In the HBR, Amar Bhide notes that models have replaced discretion in many areas of finance, particularly in banks' mortgage lending decisions: "Over the past several decades, centralized, mechanistic finance elbowed aside the traditional model....Mortgages are granted or denied (and new mortgage products like option ARMs are designed) using complex models that are conjured up by a small number of faraway rocket scientists and take little heed of the specific facts on the ground." For the most part, the description of the damage done by "robotic finance" is accurate but the article ignores why this mechanisation came about. It is easy to assume that the dominance of models over discretion may have been a grand error by the banking industry. But in reality, the "excessive" dependence on models was an entirely rational and logical evolution of the banking industry given the incentives and the environment that bankers faced.

An over-reliance on models over discretion cripples the adaptive capabilities of the firm: "No contract can anticipate all contingencies. But securitized financing makes ongoing adaptations infeasible; because of the great difficulty of renegotiating terms, borrowers and lenders must adhere to the deal that was struck at the outset. Securitized mortgages are more likely than mortgages retained by banks to be foreclosed if borrowers fall behind on their payments, as recent research shows." But why would firms choose such rigid and inflexible solutions? There are many answers to this question but all of them depend on the obvious fact that adaptable solutions entail a higher cost than rigid solutions. It is far less expensive to analyse the creditworthiness of mortgages with standardised models than with people on the ground.

This increased efficiency comes at the cost of catastrophic losses in a crisis but long periods of stability inevitably select for efficient and rigid solutions rather than adaptable and flexible solutions. This may be a consequence of moral hazard or principal-agent problems as I have analysed many times on this blog but it does not depend on either. A preference for rigid routines may be an entirely rational response to a long period of stability under uncertainty - both from an individual's perspective and an organisation's perspective. Probably the best exposition of this problem was given by Brian Loasby in his book "Equilibrium and Evolution" (pages 56-7): "Success has its opportunity costs. People who know how to solve their problems can get to work at once, without considering whether some other method might be more effective; they thereby become increasingly efficient, but also increasingly likely to encounter problems which are totally unexpected and which are not amenable to their efficient routines...The patterns which people impose on phenomena have necessarily a limited range of application, and the very success with which they exploit that range tends to make them increasingly careless about its limits. This danger is likely to be exacerbated by formal information systems, which are typically designed to cope with past problems, and which therefore may be worse than useless in signalling new problems. If any warning messages do arrive, they are likely to be ignored, or force-fitted into familiar categories; and if a crisis breaks, the information needed to deal with it may be impossible to obtain."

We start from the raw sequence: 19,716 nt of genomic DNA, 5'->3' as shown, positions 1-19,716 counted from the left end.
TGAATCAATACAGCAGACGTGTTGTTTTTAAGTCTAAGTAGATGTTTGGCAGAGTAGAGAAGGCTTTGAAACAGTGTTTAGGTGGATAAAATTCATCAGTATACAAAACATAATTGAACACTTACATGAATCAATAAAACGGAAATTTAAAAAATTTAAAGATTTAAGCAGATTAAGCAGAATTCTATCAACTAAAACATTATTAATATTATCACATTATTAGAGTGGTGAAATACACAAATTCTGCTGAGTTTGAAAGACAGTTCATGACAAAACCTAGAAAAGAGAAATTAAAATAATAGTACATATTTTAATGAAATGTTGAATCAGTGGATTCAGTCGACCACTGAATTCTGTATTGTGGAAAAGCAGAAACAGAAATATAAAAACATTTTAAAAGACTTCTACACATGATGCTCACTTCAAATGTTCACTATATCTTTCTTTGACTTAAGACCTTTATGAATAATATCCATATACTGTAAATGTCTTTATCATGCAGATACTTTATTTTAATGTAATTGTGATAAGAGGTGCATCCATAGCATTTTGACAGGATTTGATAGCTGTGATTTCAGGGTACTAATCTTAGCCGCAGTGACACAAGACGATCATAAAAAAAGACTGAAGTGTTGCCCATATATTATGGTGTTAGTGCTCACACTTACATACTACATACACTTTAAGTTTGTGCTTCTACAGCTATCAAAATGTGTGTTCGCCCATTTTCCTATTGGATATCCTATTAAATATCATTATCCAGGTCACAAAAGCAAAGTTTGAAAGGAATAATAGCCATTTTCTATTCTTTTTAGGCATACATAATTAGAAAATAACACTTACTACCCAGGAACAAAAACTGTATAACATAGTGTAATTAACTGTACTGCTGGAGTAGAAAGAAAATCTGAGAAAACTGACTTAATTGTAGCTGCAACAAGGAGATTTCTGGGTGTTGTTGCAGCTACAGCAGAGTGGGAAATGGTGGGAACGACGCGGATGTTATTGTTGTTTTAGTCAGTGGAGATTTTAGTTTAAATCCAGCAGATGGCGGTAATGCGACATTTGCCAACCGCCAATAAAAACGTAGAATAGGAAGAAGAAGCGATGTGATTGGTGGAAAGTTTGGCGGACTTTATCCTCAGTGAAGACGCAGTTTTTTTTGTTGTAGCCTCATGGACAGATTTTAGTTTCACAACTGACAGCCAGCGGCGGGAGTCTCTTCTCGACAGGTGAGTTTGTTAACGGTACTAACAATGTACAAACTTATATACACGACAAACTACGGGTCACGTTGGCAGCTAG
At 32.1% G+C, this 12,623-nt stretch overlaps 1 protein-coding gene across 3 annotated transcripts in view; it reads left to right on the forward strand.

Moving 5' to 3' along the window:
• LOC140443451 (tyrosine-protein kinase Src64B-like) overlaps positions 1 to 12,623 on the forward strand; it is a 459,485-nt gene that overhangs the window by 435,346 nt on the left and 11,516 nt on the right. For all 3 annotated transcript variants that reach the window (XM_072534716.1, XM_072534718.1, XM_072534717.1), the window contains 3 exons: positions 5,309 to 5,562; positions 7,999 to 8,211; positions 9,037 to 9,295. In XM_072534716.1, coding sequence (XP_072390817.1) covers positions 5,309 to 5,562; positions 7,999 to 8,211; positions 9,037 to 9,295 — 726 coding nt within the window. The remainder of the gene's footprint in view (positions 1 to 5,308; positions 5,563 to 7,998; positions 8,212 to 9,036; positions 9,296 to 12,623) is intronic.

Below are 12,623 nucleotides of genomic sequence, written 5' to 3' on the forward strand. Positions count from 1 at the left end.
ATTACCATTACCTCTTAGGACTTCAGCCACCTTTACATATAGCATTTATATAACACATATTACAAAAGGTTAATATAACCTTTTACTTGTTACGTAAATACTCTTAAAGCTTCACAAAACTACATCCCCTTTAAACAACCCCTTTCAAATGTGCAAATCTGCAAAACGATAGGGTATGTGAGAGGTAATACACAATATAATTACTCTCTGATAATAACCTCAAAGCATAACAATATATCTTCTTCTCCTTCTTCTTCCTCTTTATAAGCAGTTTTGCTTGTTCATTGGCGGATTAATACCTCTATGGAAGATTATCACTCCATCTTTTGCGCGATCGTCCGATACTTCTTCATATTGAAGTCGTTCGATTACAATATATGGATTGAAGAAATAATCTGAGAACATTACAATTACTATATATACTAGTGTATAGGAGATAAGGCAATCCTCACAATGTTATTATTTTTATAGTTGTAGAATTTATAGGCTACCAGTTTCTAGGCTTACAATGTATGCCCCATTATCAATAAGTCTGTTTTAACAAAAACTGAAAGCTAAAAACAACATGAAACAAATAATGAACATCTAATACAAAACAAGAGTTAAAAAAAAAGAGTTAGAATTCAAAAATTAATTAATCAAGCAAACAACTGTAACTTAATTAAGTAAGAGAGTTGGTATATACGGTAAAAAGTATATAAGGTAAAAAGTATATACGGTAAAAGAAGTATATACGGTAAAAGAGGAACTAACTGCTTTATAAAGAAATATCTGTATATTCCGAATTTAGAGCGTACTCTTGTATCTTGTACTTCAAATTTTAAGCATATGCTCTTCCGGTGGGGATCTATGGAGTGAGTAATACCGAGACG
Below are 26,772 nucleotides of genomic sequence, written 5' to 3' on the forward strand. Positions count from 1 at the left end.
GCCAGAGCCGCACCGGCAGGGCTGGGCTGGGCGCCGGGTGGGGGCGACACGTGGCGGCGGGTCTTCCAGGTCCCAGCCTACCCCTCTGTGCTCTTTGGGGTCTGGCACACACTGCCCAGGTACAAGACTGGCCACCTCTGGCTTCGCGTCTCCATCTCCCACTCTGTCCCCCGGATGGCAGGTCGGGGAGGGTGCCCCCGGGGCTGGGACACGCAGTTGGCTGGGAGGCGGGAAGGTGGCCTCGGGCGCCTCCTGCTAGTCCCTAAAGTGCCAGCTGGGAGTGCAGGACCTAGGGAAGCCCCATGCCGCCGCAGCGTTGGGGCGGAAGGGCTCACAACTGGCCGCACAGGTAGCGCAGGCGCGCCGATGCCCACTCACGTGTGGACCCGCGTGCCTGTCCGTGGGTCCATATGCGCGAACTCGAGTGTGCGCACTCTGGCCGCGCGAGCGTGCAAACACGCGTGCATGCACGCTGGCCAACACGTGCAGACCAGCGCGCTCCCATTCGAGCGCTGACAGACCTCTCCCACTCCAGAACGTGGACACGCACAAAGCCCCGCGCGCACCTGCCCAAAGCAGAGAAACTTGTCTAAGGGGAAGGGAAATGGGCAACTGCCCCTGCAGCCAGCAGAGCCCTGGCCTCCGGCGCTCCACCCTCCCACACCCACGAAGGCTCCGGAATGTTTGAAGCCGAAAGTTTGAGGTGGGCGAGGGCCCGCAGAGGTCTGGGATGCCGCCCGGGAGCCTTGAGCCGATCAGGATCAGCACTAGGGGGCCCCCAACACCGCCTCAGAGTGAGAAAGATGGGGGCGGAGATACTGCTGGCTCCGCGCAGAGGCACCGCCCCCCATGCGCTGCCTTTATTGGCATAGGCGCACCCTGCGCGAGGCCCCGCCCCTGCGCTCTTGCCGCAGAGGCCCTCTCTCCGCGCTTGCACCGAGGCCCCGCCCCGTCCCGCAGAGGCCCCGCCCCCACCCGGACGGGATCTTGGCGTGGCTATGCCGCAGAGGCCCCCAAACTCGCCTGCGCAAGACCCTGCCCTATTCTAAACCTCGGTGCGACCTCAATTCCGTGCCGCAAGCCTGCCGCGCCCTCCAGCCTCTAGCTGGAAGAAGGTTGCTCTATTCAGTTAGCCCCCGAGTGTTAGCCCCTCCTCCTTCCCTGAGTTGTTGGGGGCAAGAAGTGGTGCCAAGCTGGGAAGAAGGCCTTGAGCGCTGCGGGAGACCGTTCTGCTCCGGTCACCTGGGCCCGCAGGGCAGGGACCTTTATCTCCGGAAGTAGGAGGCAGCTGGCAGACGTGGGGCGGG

Now it is obvious why banks stuck with such rigid models during the "Great Moderation" but it is less obvious why banks don't discard them voluntarily post the "Minsky Moment". The answer lies in the difficulty that organisations and other social systems face in making dramatic systemic U-turns even when the logic for doing so is clear, thus the importance of mitigating the TBTF problem and enabling entry of new firms. As I have asserted before: "A crony capitalist economic system that protects the incumbent firms hampers the ability of the system to innovate and adapt to novelty. It is obvious how the implicit subsidy granted to our largest financial institutions via the Too-Big-To-Fail doctrine represents a transfer of wealth from the taxpayer to the financial sector. It is also obvious how the subsidy encourages a levered, homogenous and therefore fragile financial sector that is susceptible to collapse. What is less obvious is the paralysis that it induces in the financial sector and by extension the macroeconomy long after the bailouts and the Minsky moment have passed."


nick gogerty

nice post. The faith in models which usually justify "diversification" and bundling via low correlations and co-variance usually aggregate holdings at the expense of understanding those holdings. A single number or letters (ratings) becomes a proxy for truly knowing the assets. On this risk side, capital requirements etc. and VaR risk models become fixed obstacles and the adaptation and innovation is in how the can be end run. a la lehman etc. When model myopia ends, we will have a short less efficient, but long term more stable and efficient capital market. I for one don't see this happening. As the saying goes, "it is harder to let go of an old truth than learn and accept a new one."


Nick - you said "I for one don’t see this happening." Unfortunately I agree with you.


Forgive me for being frivolous. You've probably seen this already, but if not, it's worth a look: "Bailout" by "Merle Hazard". He has other videos, too.


John - Thanks, that's hilarious!

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